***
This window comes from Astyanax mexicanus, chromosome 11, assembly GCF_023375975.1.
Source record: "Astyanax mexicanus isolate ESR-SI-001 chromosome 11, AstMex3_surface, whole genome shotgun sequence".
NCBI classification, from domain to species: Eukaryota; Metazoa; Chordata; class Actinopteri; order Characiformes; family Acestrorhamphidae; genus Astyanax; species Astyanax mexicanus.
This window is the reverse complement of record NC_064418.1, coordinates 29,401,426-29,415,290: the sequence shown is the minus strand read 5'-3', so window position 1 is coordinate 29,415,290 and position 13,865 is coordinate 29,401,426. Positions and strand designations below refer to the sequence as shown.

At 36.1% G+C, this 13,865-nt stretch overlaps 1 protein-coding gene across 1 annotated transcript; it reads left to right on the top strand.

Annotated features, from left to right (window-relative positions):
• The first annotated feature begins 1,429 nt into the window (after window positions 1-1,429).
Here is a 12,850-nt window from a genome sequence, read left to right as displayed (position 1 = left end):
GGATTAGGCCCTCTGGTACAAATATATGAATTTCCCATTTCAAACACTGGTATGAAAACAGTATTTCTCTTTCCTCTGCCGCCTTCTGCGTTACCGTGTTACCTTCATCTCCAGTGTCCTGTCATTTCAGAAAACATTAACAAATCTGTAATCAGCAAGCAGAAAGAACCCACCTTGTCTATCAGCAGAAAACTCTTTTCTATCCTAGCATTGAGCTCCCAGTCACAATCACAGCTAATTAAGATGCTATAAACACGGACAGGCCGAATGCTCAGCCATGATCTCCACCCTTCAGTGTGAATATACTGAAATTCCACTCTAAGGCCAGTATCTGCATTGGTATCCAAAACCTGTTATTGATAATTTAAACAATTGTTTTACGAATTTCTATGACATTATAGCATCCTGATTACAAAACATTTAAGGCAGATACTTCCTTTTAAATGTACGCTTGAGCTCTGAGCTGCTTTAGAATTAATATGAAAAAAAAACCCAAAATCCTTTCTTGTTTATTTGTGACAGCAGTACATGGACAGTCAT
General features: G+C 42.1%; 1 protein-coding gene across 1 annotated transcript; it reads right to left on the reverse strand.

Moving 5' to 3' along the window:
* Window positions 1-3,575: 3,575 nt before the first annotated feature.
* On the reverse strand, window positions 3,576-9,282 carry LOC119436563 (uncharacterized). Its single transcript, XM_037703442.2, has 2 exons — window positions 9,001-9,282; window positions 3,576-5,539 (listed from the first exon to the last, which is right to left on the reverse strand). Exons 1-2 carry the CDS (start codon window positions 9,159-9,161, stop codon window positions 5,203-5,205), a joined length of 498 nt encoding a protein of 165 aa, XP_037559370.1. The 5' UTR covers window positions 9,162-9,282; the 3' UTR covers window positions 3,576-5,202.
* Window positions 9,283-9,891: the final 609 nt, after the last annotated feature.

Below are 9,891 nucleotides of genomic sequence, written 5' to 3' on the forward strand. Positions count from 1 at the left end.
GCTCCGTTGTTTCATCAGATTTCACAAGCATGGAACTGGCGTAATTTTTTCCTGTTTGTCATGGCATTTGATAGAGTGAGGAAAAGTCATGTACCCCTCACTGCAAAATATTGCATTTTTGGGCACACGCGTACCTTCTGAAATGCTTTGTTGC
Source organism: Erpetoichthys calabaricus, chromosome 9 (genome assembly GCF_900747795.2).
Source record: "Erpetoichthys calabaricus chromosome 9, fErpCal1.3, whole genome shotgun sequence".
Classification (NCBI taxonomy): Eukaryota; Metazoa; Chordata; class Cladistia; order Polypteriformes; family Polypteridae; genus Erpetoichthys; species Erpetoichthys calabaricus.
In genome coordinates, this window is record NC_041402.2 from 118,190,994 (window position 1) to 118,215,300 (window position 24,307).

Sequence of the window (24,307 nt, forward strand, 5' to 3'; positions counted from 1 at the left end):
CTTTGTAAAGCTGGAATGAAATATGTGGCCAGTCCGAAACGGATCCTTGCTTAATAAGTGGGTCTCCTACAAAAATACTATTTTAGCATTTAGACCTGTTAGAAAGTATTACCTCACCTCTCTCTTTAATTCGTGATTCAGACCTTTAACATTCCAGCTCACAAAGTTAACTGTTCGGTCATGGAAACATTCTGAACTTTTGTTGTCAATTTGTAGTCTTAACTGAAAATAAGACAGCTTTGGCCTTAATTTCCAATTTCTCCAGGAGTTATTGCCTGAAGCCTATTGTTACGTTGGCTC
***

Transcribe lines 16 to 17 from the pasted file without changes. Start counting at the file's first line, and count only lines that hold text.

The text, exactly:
GCTCCGTTGTTTCATCAGATTTCACAAGCATGGAACTGGCGTAATTTTTTCCTGTTTGTCATGGCATTTGATAGAGTGAGGAAAAGTCATGTACCCCTCACTGCAAAATATTGCATTTTTGGGCACACGCGTACCTTCTGAAATGCTTTGTTGC
Source organism: Erpetoichthys calabaricus, chromosome 9 (genome assembly GCF_900747795.2).